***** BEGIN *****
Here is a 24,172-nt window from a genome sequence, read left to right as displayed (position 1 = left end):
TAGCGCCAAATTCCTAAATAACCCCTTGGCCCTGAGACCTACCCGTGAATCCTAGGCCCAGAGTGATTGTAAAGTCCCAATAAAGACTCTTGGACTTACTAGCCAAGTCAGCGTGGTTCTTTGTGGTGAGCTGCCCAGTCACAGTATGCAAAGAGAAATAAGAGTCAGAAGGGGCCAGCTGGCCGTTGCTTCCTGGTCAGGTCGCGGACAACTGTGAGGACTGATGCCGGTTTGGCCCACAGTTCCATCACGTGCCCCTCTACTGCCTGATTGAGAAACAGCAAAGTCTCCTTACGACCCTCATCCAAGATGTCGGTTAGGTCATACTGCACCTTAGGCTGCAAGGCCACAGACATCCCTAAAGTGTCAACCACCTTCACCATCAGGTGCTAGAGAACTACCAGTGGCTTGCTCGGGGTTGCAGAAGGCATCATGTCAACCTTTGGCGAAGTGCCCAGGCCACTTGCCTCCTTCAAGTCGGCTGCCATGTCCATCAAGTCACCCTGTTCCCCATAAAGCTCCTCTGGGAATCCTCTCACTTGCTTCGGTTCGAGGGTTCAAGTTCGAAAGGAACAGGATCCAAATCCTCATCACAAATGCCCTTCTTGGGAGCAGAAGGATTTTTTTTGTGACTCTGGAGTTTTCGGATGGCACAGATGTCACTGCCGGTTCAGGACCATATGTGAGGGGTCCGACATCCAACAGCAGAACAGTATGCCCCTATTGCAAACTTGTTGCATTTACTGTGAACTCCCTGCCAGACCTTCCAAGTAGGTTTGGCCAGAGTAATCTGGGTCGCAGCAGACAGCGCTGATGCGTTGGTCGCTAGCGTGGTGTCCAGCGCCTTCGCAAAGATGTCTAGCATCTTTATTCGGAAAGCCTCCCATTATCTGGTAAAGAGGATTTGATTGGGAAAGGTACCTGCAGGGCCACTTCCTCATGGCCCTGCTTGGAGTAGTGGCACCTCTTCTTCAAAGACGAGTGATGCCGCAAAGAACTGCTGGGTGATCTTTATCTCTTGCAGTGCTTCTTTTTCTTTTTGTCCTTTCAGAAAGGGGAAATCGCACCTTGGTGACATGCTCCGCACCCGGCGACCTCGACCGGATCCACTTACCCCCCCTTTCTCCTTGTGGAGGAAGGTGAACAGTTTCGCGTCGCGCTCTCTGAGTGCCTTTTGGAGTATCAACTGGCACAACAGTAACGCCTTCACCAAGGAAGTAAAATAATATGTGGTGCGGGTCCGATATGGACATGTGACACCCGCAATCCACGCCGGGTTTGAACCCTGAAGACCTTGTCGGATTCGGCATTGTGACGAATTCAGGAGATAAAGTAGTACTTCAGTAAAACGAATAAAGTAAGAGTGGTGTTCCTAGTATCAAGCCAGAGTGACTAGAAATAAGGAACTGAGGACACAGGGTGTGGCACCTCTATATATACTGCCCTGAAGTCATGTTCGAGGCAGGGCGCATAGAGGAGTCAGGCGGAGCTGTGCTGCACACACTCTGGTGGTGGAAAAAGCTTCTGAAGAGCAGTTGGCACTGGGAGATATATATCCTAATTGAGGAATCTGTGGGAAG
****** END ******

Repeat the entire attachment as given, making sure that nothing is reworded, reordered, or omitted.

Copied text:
Here is a 24,172-nt window from a genome sequence, read left to right as displayed (position 1 = left end):
TAGCGCCAAATTCCTAAATAACCCCTTGGCCCTGAGACCTACCCGTGAATCCTAGGCCCAGAGTGATTGTAAAGTCCCAATAAAGACTCTTGGACTTACTAGCCAAGTCAGCGTGGTTCTTTGTGGTGAGCTGCCCAGTCACAGTATGCAAAGAGAAATAAGAGTCAGAAGGGGCCAGCTGGCCGTTGCTTCCTGGTCAGGTCGCGGACAACTGTGAGGACTGATGCCGGTTTGGCCCACAGTTCCATCACGTGCCCCTCTACTGCCTGATTGAGAAACAGCAAAGTCTCCTTACGACCCTCATCCAAGATGTCGGTTAGGTCATACTGCACCTTAGGCTGCAAGGCCACAGACATCCCTAAAGTGTCAACCACCTTCACCATCAGGTGCTAGAGAACTACCAGTGGCTTGCTCGGGGTTGCAGAAGGCATCATGTCAACCTTTGGCGAAGTGCCCAGGCCACTTGCCTCCTTCAAGTCGGCTGCCATGTCCATCAAGTCACCCTGTTCCCCATAAAGCTCCTCTGGGAATCCTCTCACTTGCTTCGGTTCGAGGGTTCAAGTTCGAAAGGAACAGGATCCAAATCCTCATCACAAATGCCCTTCTTGGGAGCAGAAGGATTTTTTTTGTGACTCTGGAGTTTTCGGATGGCACAGATGTCACTGCCGGTTCAGGACCATATGTGAGGGGTCCGACATCCAACAGCAGAACAGTATGCCCCTATTGCAAACTTGTTGCATTTACTGTGAACTCCCTGCCAGACCTTCCAAGTAGGTTTGGCCAGAGTAATCTGGGTCGCAGCAGACAGCGCTGATGCGTTGGTCGCTAGCGTGGTGTCCAGCGCCTTCGCAAAGATGTCTAGCATCTTTATTCGGAAAGCCTCCCATTATCTGGTAAAGAGGATTTGATTGGGAAAGGTACCTGCAGGGCCACTTCCTCATGGCCCTGCTTGGAGTAGTGGCACCTCTTCTTCAAAGACGAGTGATGCCGCAAAGAACTGCTGGGTGATCTTTATCTCTTGCAGTGCTTCTTTTTCTTTTTGTCCTTTCAGAAAGGGGAAATCGCACCTTGGTGACATGCTCCGCACCCGGCGACCTCGACCGGATCCACTTACCCCCCCTTTCTCCTTGTGGAGGAAGGTGAACAGTTTCGCGTCGCGCTCTCTGAGTGCCTTTTGGAGTATCAACTGGCACAACAGTAACGCCTTCACCAAGGAAGTAAAATAATATGTGGTGCGGGTCCGATATGGACATGTGACACCCGCAATCCACGCCGGGTTTGAACCCTGAAGACCTTGTCGGATTCGGCATTGTGACGAATTCAGGAGATAAAGTAGTACTTCAGTAAAACGAATAAAGTAAGAGTGGTGTTCCTAGTATCAAGCCAGAGTGACTAGAAATAAGGAACTGAGGACACAGGGTGTGGCACCTCTATATATACTGCCCTGAAGTCATGTTCGAGGCAGGGCGCATAGAGGAGTCAGGCGGAGCTGTGCTGCACACACTCTGGTGGTGGAAAAAGCTTCTGAAGAGCAGTTGGCACTGGGAGATATATATCCTAATTGAGGAATCTGTGGGAAG